Tandems, Polo, Carbon, and a bikes, bikes, bikes!

Tandems, Polo, Carbon, and a bikes, bikes, bikes!

On Sunday I went down to Toronto to the Toronto International Bike Show. I won’t lie, I have no idea what makes this show “International.” Seemed like it was all in Canada to me!

Lots of neat things to see. Well worth the trip, in my opinion. I even had the chance to cross something off my bucket list – running through the Go Station, literally, and stepping onto the train with just seconds before the doors closed. Workout completed.

In all, an extremely positive day. Bike manufacturers seemed notably absent from the show though. I was a bit disappointed by this. The Pinarello booth was stunning, as was the Bianchi lineup. But Cervelo was absent, Trek, Giant, Specialized… none of the names I had thought would be there showed. Could be my poor expectations, but I think more likely it is that the market in this region seems pretty saturated with these brands already. Just a guess.

I don’t care what you ride. Bianchi’s bikes are sexy.

But beyond that, the rest of the show was really Local-to-Toronto Bike Shops, Shimano, and a few wheel dealers including my good friends over at Blade Carbon Wheels (use discount / promo / coupon code ‘GETAERO100’ to save $100 on your order, including the new 2nd Gen wheels!).

This may sound crazy but I was really hoping to see less bikes. Speaking entirely from a selfish perspective, I am not currently in the market for a new ride, as I’m madly in love with my Cervelo P3 Di2. But I am interested in a few key components/tools, and more particularly very interested in finding some great deals. Deals were advertised to be had at the show, but aside from some mediocre-but-still-deals deals on bikes that I was able to eyeball walking around the showroom floor, the few components/tools that were there were… well.. not deals at all. I guess I’ll just head down to my LBS and grab what I am looking for there. I did talk to one sales guy about that and he said at these kinds of shows it is big-ticket items only (bikes, then). I didn’t even see a Garmin heads-up unit, though I was told there was at least one somewhere in the show.

Speaking of what I’m looking for, I need a chain whip tool and a Shimano casette removal tool (which I was able to find at the show… for $50…. Yep. $50 for a $6 part) in particular, and I’d take a gander at a new wetsuit if the price is right. The bike tools though, that’s because I’m taking a leap and getting a sweet set of carbon whDSC_0353eels from the folks at Blade. I’m thinking of getting a 60mm depth front with an 88mm rear. Going to get aero. The Blade booth was seriously impressive, and I’m not just saying that because they’re supporting me. They had all of their wheels, including the new ones that use the CNC winding filament, available to touch, spin, hold, stare at, whatever. Even had several different hub and spoke options and colours on hand to take a look at. I’m thinking white hubs, black spokes, and a white decal. Classy. Can’t wait.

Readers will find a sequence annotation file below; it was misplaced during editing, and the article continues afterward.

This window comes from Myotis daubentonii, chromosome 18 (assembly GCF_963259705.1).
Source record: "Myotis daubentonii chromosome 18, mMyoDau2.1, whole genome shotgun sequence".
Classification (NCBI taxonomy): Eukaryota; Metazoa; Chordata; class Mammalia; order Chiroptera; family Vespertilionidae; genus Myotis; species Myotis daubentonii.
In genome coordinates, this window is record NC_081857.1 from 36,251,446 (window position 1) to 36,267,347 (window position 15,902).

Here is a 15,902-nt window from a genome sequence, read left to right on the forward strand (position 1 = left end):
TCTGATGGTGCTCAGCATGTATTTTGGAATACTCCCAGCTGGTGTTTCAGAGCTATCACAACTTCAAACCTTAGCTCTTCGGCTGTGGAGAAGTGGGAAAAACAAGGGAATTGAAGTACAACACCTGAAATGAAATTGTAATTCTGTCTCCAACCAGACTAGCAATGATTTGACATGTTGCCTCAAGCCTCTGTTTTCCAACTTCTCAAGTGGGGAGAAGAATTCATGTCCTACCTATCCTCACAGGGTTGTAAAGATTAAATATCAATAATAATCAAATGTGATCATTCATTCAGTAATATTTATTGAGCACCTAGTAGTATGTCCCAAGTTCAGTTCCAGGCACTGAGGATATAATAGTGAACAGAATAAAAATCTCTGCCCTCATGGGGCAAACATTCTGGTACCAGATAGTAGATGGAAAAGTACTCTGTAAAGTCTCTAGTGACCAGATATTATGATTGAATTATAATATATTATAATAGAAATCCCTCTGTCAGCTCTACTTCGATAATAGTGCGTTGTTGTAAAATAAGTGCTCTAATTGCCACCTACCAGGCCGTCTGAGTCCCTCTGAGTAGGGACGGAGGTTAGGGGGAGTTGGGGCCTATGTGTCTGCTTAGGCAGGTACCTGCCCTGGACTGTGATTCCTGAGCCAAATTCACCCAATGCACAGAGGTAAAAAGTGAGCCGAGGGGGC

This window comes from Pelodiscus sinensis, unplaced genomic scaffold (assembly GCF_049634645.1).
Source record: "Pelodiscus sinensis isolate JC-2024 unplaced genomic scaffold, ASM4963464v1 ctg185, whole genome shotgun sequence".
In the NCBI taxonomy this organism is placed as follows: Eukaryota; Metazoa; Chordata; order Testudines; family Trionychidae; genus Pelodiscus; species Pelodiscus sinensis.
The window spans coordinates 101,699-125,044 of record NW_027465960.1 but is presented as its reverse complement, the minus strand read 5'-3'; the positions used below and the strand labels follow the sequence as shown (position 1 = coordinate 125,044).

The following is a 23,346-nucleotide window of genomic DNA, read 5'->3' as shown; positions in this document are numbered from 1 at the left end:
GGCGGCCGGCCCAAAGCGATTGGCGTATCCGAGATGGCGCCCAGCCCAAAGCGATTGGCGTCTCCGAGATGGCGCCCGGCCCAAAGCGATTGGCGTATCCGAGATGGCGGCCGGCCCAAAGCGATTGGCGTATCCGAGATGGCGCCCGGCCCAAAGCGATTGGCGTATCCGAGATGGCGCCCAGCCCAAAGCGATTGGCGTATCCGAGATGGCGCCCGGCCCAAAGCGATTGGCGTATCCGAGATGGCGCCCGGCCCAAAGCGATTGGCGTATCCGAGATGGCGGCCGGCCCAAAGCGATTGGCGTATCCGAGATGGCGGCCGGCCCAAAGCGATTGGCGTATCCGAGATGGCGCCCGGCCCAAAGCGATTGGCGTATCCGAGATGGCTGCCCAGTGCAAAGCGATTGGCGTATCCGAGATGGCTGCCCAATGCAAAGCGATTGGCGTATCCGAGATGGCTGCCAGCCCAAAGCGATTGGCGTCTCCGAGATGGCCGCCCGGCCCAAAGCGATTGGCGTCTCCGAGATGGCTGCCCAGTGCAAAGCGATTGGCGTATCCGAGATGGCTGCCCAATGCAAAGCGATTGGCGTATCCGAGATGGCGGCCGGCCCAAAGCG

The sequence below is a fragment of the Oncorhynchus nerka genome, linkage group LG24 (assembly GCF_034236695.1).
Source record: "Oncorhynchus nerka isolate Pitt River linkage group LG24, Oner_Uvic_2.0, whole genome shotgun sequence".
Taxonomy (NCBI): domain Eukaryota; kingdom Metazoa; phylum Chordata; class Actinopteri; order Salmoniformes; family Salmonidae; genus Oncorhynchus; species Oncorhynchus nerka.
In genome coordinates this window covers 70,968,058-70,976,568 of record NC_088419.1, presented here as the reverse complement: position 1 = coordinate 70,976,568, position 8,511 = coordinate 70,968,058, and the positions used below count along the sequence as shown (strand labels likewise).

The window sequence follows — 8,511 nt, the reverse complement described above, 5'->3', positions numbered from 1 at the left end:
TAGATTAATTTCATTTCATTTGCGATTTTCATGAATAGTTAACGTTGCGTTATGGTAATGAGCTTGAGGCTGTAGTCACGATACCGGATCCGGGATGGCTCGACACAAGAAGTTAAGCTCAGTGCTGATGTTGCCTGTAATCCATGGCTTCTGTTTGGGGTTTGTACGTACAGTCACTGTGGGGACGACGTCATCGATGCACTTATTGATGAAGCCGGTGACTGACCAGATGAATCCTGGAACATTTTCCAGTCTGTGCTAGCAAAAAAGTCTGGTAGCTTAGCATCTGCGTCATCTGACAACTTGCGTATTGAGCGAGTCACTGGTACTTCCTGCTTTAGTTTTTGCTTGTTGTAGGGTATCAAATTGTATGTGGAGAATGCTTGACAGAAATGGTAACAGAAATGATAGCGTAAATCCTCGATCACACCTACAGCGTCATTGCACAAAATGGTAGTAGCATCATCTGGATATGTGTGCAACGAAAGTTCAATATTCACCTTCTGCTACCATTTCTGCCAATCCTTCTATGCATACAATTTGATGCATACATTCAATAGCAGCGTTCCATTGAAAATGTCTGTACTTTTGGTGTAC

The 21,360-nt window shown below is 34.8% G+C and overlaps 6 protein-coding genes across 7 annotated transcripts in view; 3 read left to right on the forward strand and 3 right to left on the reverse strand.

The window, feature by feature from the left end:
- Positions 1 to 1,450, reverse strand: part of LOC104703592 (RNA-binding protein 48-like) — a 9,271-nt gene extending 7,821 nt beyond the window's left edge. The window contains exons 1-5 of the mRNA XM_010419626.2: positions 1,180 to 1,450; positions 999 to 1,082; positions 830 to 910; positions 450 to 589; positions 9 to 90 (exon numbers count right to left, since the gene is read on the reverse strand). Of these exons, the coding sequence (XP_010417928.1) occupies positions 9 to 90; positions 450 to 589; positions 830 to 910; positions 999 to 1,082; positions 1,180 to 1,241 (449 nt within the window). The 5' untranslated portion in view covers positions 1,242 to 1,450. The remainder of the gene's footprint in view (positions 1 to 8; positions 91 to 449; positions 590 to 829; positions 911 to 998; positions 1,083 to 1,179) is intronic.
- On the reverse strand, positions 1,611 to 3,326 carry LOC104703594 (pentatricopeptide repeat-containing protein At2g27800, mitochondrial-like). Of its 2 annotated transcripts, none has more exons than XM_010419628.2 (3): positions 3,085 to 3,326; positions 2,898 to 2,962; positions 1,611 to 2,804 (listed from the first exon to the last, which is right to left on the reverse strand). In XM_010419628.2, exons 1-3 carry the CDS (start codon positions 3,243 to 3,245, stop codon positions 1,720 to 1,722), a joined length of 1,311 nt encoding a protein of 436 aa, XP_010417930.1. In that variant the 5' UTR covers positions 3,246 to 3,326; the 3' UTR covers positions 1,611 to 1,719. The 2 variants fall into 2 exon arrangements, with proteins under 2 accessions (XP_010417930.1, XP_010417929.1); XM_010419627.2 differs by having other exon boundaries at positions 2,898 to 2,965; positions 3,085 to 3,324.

While there I also managed to watch some of the BMX “show” – it was on pretty much all day. I’ll be honest, BMX isn’t for me, but damn those riders have guts. You wouldn’t catch me doing backflips and spins, up and down ramps and quarter-pipes. And when I hit the ground, I stay there. These riders just got back up. Kept going. Amazing to see. Not that I was rooting for crashes, but you know what I mean.

And Bike Polo! That’s a thing! And it’s awesome! As far as I can tell, it is more or less like regular polo except instead of a horse, players ride bikes. Impressively, I might add. I watched a bit and grabbed a few (weak) photos as I’d never seen the sport before. Seeing the players’ handling skills is worth the price of entry, but seeing them handle bikes while playing offense/defense with a rubber mallet and a little orange street-hockey type ball.. I was jaw on floor. Fortunate enough to see a few really impressive goals too.

Like I said, the pictures aren’t great, but I tried. In one shot I was trying to see the bikes they were riding. Disc brakes, flat pedals, single gear but not fixies, and cages built into the wheels seemed to be standard. These are not cheap bikes, and the riders are great. Hat’s off.

One of the last things I had the chance to do was check out a tandem bike booth. For some time now I’ve been trying to get my wife into cycling. She’s just too busy, and doesn’t really want to, but I was pleased to get a chance to view some tandems on display. I sent her a few pics via text and the response was positive…. how many watts per kilo can her and I do together? Only one way to find out….DSC_0357DSC_0359

The tandem in this picture was their “top of the line” model. It boasts an aluminum frame that actually comes apart and puts back together. When apart, it can fit in a few suitcases, meaning you can take it on a plane if you want. The woman minding the booth was telling everyone about her recent trip south where she took this (Cuba, I think). Really neat. A belt drive and an electronic internal hub shifter that can shift up to 5 gears at the push of a button round out the key specs that set this apart. Impressive.

Last thing I’ll say: Fat bikes are cool. I know this for two reasons. 1. They were everywhere at the show – almost all dealers had at least some, and many had the Fat Bikes with huge rims at seriously not-cheap prices. 2. They’re just friggin’ cool. I want one and I don’t even mountain bike. Would be lots of fun on the beach, I think.

Anyhow, I’m sure I’ll be back next year! Thanks for reading.

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